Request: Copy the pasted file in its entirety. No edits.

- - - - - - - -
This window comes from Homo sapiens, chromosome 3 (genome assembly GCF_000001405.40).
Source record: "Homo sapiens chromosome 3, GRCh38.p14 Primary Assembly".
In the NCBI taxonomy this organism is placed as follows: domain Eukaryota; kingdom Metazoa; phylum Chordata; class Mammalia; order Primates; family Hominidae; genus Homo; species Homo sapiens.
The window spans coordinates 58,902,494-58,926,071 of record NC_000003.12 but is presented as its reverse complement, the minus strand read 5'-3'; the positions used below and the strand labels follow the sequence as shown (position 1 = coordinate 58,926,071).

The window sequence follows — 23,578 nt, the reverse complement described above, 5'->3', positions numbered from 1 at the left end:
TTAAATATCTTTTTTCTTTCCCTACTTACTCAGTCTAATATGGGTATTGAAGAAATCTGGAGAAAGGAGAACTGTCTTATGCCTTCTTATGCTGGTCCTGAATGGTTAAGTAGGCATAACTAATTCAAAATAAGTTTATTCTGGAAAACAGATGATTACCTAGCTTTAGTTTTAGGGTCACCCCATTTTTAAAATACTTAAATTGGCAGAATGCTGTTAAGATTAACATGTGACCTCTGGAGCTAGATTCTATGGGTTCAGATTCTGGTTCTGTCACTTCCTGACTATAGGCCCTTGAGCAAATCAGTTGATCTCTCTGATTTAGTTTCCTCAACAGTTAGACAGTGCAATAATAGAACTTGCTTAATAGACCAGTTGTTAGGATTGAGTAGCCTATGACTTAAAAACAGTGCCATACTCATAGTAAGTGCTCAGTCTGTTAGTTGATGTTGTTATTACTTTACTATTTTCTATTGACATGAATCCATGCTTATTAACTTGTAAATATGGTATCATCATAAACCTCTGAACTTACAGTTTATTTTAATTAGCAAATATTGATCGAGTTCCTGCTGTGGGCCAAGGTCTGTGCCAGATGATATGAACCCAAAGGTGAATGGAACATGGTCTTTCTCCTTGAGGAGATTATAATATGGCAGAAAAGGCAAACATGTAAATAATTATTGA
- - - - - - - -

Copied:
This window comes from Homo sapiens, chromosome 3 (genome assembly GCF_000001405.40).
Source record: "Homo sapiens chromosome 3, GRCh38.p14 Primary Assembly".
In the NCBI taxonomy this organism is placed as follows: domain Eukaryota; kingdom Metazoa; phylum Chordata; class Mammalia; order Primates; family Hominidae; genus Homo; species Homo sapiens.
The window spans coordinates 58,902,494-58,926,071 of record NC_000003.12 but is presented as its reverse complement, the minus strand read 5'-3'; the positions used below and the strand labels follow the sequence as shown (position 1 = coordinate 58,926,071).

The window sequence follows — 23,578 nt, the reverse complement described above, 5'->3', positions numbered from 1 at the left end:
TTAAATATCTTTTTTCTTTCCCTACTTACTCAGTCTAATATGGGTATTGAAGAAATCTGGAGAAAGGAGAACTGTCTTATGCCTTCTTATGCTGGTCCTGAATGGTTAAGTAGGCATAACTAATTCAAAATAAGTTTATTCTGGAAAACAGATGATTACCTAGCTTTAGTTTTAGGGTCACCCCATTTTTAAAATACTTAAATTGGCAGAATGCTGTTAAGATTAACATGTGACCTCTGGAGCTAGATTCTATGGGTTCAGATTCTGGTTCTGTCACTTCCTGACTATAGGCCCTTGAGCAAATCAGTTGATCTCTCTGATTTAGTTTCCTCAACAGTTAGACAGTGCAATAATAGAACTTGCTTAATAGACCAGTTGTTAGGATTGAGTAGCCTATGACTTAAAAACAGTGCCATACTCATAGTAAGTGCTCAGTCTGTTAGTTGATGTTGTTATTACTTTACTATTTTCTATTGACATGAATCCATGCTTATTAACTTGTAAATATGGTATCATCATAAACCTCTGAACTTACAGTTTATTTTAATTAGCAAATATTGATCGAGTTCCTGCTGTGGGCCAAGGTCTGTGCCAGATGATATGAACCCAAAGGTGAATGGAACATGGTCTTTCTCCTTGAGGAGATTATAATATGGCAGAAAAGGCAAACATGTAAATAATTATTGA